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lucrezianoin:

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witchlingfumbles:

boazpriestly:

thezulla:

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On the importance of a teddy bear…

(byBegemott)

i will reblog this every time.

But what if the teddy bear is the nightmare and the creature is the protector?

It is a little-known fact that teddy bears crave and feed on the dreams of young children. It is little-known, of course, because the bears are so soft and cuddly that they convince the young children that they need them. For a while, the bear will feed on the bad dreams, leaving the child with nothing but the sweetest of dreams. But the good dreams taste better and feed them more, so eventually the teddy bear will start feeding on those, and the child will have nightmares every night. And, because the teddy bear so thoroughly convinces the child that the bear is necessary for the good dreams, they will keep sleeping with it, hoping for its magic to work again.

But the mind of a child is so rich and imaginative that it creates the means to its salvation. The monster under the bed rises, in the end, to vanquish the bear. Some nights it rises before the first nightmare night. Other times, it is at the last moment, and rises only when the bear means to suck dry every last dream and imagination in the child’s mind.

Tonight is the former. This monster was sent out in time to save its child from a single bad dream. And despite the teddy bear’s sword, the monster is fierce and devours it in a single gulp.

It is about to leave when it hears confused, wordless mumbles. The monster looks down and sees its child is awake, and looking up at it. Sleep has not faded so much that the child doesn’t scream, just asks in a sweet voice what the monster is doing there.

The monster, like the teddy bear, can’t speak. Instead it picks up the water by the bedside, hands its child the glass. Still confused, the child takes it. When the child drinks its fill and hands it back, the monster tucks it in with gentle claws.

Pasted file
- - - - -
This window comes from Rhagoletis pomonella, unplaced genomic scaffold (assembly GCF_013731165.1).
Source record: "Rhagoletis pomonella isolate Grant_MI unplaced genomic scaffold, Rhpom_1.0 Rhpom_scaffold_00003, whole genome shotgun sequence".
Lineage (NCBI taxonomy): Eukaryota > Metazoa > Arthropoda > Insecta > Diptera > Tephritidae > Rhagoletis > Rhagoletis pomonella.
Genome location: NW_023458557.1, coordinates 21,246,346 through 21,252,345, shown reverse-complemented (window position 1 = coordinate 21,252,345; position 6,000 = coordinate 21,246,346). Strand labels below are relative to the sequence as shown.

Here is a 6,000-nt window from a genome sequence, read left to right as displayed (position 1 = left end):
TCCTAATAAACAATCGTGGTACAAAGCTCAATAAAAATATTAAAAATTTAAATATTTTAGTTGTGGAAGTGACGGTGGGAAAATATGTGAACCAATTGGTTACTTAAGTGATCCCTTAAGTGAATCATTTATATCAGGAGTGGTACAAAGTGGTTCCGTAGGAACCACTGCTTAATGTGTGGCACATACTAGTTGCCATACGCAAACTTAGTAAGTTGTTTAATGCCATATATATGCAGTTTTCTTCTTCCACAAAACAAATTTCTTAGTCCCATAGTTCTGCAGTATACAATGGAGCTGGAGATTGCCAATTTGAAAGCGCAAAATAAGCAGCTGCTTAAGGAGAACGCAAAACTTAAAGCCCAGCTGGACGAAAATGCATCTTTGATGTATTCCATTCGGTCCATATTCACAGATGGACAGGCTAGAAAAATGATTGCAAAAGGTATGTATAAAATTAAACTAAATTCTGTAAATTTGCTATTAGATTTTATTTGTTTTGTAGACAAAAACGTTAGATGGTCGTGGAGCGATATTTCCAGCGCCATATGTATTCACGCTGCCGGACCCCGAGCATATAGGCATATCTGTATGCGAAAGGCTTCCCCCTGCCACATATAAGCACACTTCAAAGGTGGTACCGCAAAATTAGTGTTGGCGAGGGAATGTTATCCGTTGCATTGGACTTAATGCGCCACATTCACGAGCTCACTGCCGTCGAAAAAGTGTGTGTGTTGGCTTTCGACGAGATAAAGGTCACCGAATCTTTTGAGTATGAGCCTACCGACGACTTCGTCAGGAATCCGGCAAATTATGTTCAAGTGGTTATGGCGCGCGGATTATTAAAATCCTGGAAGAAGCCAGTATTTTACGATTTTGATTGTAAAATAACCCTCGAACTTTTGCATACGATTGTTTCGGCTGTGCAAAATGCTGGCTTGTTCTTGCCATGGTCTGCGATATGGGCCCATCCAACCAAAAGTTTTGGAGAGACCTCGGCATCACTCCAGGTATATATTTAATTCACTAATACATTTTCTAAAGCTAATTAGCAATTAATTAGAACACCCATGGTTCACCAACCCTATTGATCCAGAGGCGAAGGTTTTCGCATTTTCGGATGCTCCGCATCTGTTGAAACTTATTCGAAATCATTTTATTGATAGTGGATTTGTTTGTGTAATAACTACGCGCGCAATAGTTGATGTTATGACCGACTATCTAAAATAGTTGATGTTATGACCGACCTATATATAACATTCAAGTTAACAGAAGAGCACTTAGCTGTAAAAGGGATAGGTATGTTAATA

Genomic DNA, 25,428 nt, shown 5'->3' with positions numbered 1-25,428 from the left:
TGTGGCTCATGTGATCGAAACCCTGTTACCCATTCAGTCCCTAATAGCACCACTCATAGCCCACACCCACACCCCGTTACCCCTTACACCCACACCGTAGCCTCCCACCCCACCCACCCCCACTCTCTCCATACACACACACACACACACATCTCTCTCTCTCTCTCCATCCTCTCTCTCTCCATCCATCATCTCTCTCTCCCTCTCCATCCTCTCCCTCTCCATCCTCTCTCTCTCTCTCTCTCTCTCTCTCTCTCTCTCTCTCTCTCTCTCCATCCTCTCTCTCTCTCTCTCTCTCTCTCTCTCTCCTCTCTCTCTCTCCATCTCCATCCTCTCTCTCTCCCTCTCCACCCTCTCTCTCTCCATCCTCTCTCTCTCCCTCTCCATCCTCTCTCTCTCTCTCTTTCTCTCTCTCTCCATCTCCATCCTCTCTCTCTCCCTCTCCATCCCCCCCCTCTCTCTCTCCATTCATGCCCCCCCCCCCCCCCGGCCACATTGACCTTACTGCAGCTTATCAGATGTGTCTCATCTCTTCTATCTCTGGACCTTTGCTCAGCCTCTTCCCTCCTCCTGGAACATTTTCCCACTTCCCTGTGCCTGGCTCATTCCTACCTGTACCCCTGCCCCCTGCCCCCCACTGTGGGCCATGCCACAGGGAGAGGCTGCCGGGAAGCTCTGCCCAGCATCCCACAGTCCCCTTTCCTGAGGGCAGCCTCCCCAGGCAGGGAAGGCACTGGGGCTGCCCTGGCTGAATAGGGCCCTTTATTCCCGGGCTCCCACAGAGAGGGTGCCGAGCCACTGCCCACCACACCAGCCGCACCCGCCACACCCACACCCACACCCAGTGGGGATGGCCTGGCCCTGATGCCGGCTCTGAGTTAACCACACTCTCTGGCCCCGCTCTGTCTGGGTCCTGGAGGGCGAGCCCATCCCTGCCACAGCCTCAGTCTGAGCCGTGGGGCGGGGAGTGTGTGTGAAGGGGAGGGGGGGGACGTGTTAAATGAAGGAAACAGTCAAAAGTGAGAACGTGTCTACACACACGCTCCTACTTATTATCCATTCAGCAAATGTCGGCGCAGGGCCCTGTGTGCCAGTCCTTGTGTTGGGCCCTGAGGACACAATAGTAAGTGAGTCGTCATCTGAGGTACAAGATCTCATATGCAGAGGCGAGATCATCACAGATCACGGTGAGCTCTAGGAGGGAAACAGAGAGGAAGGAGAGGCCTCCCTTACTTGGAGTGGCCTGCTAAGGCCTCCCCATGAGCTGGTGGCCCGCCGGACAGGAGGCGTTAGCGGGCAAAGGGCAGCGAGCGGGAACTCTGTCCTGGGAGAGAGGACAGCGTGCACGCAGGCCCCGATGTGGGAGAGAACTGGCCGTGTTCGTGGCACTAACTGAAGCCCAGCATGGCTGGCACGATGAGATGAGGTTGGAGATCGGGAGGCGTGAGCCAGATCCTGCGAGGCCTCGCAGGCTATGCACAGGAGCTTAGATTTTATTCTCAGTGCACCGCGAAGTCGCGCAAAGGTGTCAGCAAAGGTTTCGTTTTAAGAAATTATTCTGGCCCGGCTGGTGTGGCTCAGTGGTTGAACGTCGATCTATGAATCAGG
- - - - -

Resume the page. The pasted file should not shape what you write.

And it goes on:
The child murmurs a thanks and falls asleep again. And the monster leaves, satisfied that it has left its child with less fear rather than more.

holy shit that was beautiful

This is beautiful.


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teddy bearteddy bearteddy bearteddy bear
Holt Collier — Black Confederate and Bear KillerHolt Collier was born a slave on a MississippiHolt Collier — Black Confederate and Bear KillerHolt Collier was born a slave on a MississippiHolt Collier — Black Confederate and Bear KillerHolt Collier was born a slave on a MississippiHolt Collier — Black Confederate and Bear KillerHolt Collier was born a slave on a Mississippi

Holt Collier — Black Confederate and Bear Killer

Holt Collier was born a slave on a Mississippi plantation in 1846.  For most of his time as a slave, he was a hunter, supplying meat for his masters.  When the American Civil War broke out in 1861 Collier, believe it or not, wanted to list in the Confederate Army.  However, his master said that he was too young to fight being 15 years old.  Collier stowed away on a river boat along with the master’s son, Tom, and headed for Memphis. The Confederacy generally forbid African Americans from serving in the army, however individual units and commanders sometimes made exceptions.  Holt was one of them.  At first Collier served under General Albert Sydney Johnston, and Collier was supposedly there when he was killed at the Battle of Shiloh.  Afterwards, he joined Company I of the 9th Texas Cavalry. 

After the Civil War Collier was wrongfully accused of the murder of a Freedman’s Bureau Agent named Captain James King.  Although acquitted, Collier was essentially persona non grata in Mississippi, and thus left the state for Texas, where he would work in Texas as a cowboy.  He later returned to Mississippi, taking up a job as a professional hunting guide and bear hunter.  Throughout his career he is noted to have killed at least 3,000 bears. 

Colliers reputation grew to the point that by 1902 he was chosen by none other than President Theodore Roosevelt as a hunting guide.  In a high profile hunt, Collier cornered a bear, bopped it over the head with his rifle, the lassoed it to a tree, calling Roosevelt with a bugle so that the President could kill the bear.  Obviously, the concept of fair chase wasn’t quite in vogue yet.  When Roosevelt arrived, he famously refused to shoot the bear.  Later a cartoonist named Clifford Berryman would illustrate the event with an editorial cartoon, which would serve as origin for the name “Teddy Bear”. Interestingly, Holt Collier is depicted as a white man in the cartoon.

image

Collier served as tracker and guide for Roosevelt on many other hunts.  He died in 1936 in Grenville, Mississippi.  The Holt Collier National Wildlife Refuge is named after him.


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chomp your face (by catasterist)

chomp your face (by catasterist)


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Pudding and Friends (by durbanbay)

Pudding and Friends (by durbanbay)


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(via abdurbs)
Grumpy Teddy (via Konstantin)

Grumpy Teddy (via Konstantin)


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A Friend in Need - Spirit the One-eyed Kitten (via Charles Baxter)

A Friend in Need - Spirit the One-eyed Kitten (via Charles Baxter)


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